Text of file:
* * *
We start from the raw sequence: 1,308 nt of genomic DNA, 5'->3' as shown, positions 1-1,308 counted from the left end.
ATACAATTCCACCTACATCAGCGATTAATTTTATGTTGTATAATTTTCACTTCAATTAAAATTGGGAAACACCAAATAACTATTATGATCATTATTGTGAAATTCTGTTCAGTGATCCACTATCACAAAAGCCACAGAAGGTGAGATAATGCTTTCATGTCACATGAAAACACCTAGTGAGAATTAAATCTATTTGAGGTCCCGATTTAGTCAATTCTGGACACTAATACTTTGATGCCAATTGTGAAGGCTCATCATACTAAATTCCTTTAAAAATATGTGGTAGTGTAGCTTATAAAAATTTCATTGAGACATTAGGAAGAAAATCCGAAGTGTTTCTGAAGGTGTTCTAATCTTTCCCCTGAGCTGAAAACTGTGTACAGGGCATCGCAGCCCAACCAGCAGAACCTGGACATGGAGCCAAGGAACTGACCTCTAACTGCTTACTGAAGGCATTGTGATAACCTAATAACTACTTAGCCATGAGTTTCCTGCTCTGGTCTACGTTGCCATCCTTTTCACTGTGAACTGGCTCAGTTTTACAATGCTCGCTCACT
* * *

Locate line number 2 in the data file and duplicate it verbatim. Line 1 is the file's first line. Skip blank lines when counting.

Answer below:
ATACAATTCCACCTACATCAGCGATTAATTTTATGTTGTATAATTTTCACTTCAATTAAAATTGGGAAACACCAAATAACTATTATGATCATTATTGTGAAATTCTGTTCAGTGATCCACTATCACAAAAGCCACAGAAGGTGAGATAATGCTTTCATGTCACATGAAAACACCTAGTGAGAATTAAATCTATTTGAGGTCCCGATTTAGTCAATTCTGGACACTAATACTTTGATGCCAATTGTGAAGGCTCATCATACTAAATTCCTTTAAAAATATGTGGTAGTGTAGCTTATAAAAATTTCATTGAGACATTAGGAAGAAAATCCGAAGTGTTTCTGAAGGTGTTCTAATCTTTCCCCTGAGCTGAAAACTGTGTACAGGGCATCGCAGCCCAACCAGCAGAACCTGGACATGGAGCCAAGGAACTGACCTCTAACTGCTTACTGAAGGCATTGTGATAACCTAATAACTACTTAGCCATGAGTTTCCTGCTCTGGTCTACGTTGCCATCCTTTTCACTGTGAACTGGCTCAGTTTTACAATGCTCGCTCACT